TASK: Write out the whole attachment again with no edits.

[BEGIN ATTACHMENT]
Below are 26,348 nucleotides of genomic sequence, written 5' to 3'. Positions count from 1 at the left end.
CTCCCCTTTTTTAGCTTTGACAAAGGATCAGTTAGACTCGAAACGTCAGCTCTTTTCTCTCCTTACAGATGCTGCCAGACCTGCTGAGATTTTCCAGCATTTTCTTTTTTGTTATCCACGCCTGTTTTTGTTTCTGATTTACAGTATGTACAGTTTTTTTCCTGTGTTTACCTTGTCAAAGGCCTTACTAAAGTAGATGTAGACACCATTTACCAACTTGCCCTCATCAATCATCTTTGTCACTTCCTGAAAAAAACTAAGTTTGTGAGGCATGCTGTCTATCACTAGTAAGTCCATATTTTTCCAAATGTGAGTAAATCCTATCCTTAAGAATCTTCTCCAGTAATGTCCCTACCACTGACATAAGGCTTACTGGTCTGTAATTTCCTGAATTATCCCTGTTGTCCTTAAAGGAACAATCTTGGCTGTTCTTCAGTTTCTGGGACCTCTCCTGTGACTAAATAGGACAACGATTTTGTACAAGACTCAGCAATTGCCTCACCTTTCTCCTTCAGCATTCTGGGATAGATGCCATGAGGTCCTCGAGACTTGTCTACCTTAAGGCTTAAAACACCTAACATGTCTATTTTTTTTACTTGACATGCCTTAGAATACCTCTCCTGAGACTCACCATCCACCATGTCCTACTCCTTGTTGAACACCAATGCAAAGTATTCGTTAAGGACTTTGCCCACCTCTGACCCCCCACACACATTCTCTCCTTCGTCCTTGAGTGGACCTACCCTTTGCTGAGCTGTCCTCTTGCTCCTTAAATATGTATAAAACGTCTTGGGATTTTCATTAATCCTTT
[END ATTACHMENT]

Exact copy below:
Below are 26,348 nucleotides of genomic sequence, written 5' to 3'. Positions count from 1 at the left end.
CTCCCCTTTTTTAGCTTTGACAAAGGATCAGTTAGACTCGAAACGTCAGCTCTTTTCTCTCCTTACAGATGCTGCCAGACCTGCTGAGATTTTCCAGCATTTTCTTTTTTGTTATCCACGCCTGTTTTTGTTTCTGATTTACAGTATGTACAGTTTTTTTCCTGTGTTTACCTTGTCAAAGGCCTTACTAAAGTAGATGTAGACACCATTTACCAACTTGCCCTCATCAATCATCTTTGTCACTTCCTGAAAAAAACTAAGTTTGTGAGGCATGCTGTCTATCACTAGTAAGTCCATATTTTTCCAAATGTGAGTAAATCCTATCCTTAAGAATCTTCTCCAGTAATGTCCCTACCACTGACATAAGGCTTACTGGTCTGTAATTTCCTGAATTATCCCTGTTGTCCTTAAAGGAACAATCTTGGCTGTTCTTCAGTTTCTGGGACCTCTCCTGTGACTAAATAGGACAACGATTTTGTACAAGACTCAGCAATTGCCTCACCTTTCTCCTTCAGCATTCTGGGATAGATGCCATGAGGTCCTCGAGACTTGTCTACCTTAAGGCTTAAAACACCTAACATGTCTATTTTTTTTACTTGACATGCCTTAGAATACCTCTCCTGAGACTCACCATCCACCATGTCCTACTCCTTGTTGAACACCAATGCAAAGTATTCGTTAAGGACTTTGCCCACCTCTGACCCCCCACACACATTCTCTCCTTCGTCCTTGAGTGGACCTACCCTTTGCTGAGCTGTCCTCTTGCTCCTTAAATATGTATAAAACGTCTTGGGATTTTCATTAATCCTTT